@Mike Franco.    Perhaps that's a good idea. After all, I do plan to have a career as a financial advisor after I finish my bachelor's at Penn. Has this happened to you before, I can sense the same frustration/anger in you about this that I myself feel.

Separate emotion from business, but learn from the mistake. It's recoverable don't let the stress of your life cloud the judgment of a sound business decision.

numbers (read that as money) doesn't mean anything more or less them what you associate it with... Come up with a plan that benefits both of you and go from there. There's a solid chance these people could appreciate the pride of feeling caught up but don't have the money management skills to make it happen and in all honesty at 100/mo don't feel it's important to do so.

You could probably stand to cut them a deal if you get more (frequent and manageable) payments for past debt. Who knows maybe they'll even want to buy the place and you forgive the debt entirely/end the lease early. Or maybe the improvements get some credit and reduce debt/stay with property at sale assuming they're kept it good condition.

win win is always better then someone or both losing...

@Matt K. They have expressed that they would like to buy the house, but I do not think it is possible. I think that their credit is bad, hence why they have inquired about rent to own, but I want my cash now. I know that they very much like the house, because it is quite nice. It was our first and it has hardwoods everywhere except for marble floors in the kitchen and bathroom. It really is a nice place. I don't feel that they have really done anything to improve value, but they have taken care of it. Perhaps I will try the bi weekly payment method. Therefore I I'll get more money before they blow it on another Saturday carne asada and brews with their guests.

Half rent is violation of the lease (mine at least) should have filed for eviction IMMEDIATELY. NO money but the 10th of the month they must go. I no longer have any relationships with my tenants for this reason. Run like a business of run out of the business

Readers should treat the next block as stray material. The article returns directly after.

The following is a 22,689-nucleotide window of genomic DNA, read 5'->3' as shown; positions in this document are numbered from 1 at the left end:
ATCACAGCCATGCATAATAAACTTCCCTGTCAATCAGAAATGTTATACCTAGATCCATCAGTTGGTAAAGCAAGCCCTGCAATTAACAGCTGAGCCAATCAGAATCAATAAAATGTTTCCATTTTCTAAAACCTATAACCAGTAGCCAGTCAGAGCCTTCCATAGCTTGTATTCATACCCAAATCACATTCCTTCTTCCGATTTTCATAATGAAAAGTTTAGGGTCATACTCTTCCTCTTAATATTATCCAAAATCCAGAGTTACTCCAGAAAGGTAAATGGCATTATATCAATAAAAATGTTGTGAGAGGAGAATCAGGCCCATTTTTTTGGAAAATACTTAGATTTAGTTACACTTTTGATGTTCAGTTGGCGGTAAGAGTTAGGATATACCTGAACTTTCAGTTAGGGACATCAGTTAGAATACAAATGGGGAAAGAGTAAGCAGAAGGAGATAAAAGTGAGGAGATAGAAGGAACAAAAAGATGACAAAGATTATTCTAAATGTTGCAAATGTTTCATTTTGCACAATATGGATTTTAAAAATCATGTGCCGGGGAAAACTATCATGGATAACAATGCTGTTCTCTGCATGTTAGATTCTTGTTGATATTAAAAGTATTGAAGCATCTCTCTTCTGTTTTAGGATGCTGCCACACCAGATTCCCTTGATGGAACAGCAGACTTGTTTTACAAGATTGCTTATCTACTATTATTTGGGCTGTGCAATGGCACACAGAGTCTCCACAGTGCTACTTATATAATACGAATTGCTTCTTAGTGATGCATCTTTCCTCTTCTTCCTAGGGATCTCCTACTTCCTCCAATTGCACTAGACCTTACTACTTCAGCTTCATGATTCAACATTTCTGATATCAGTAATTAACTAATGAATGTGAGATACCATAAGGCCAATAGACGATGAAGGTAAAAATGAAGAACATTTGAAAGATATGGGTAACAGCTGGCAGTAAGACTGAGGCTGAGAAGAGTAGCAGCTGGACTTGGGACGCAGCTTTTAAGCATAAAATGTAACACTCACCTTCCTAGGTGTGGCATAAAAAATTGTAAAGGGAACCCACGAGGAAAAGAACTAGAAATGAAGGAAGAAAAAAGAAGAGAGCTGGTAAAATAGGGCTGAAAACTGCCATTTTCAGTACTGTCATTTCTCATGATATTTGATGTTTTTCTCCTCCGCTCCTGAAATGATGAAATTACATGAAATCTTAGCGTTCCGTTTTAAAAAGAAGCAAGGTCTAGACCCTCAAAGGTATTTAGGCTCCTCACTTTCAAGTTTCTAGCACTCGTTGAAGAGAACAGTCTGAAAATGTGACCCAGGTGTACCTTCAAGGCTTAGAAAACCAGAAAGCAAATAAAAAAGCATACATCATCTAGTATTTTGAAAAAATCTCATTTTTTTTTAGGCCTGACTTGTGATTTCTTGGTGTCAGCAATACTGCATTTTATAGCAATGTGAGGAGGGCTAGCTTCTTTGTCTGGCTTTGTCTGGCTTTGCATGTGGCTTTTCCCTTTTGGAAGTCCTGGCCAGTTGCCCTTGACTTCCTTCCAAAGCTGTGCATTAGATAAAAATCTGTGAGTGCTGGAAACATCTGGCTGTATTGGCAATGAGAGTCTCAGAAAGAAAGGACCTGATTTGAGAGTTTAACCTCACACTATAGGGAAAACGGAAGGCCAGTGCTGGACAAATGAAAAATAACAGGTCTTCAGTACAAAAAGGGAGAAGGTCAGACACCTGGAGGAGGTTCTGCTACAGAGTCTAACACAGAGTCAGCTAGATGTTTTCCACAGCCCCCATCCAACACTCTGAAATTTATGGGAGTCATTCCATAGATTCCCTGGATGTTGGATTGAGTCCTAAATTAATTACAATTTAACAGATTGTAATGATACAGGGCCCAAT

@Luis Prieto You hit on a crucial point in your posts. They are prioritizing paying for other luxuries before paying you rent. Serve them with a notice to pay their past due amount by a certain date and let it play out from there. Right now they are keeping the balance because they know they can get away with it and you likely won't do anything about it. Turn the tables on them and see how it goes. 

From a screening risk profile, this kind of relationship drama happens more frequently with unmarrieds vs married, smokers vs non, etc.  We are in the risk measurement / actuarial business when selecting tenants.

The things they purchased represent permanence. Do they have any idea you plan on selling next March?  The $2200 default is unfortunate,  but I'd be hesitant to rock the boat too much with quit notices or full demand letters, then an oh by the way, you're out next spring anyways. They can be an ally or a nightmare at sale time.

I would probably let go as it is with them compliant and paying full rent plus $100 with the expectation they will  help you sell by being clean and pleasant.  But, you have to be a big picture person to be a napper so take my view with that grain.  5 years from now a clean sale will matter much more than a $1500 or whatever net rent default.  I always ask myself if it will matter in 5 years or not. The sale is key.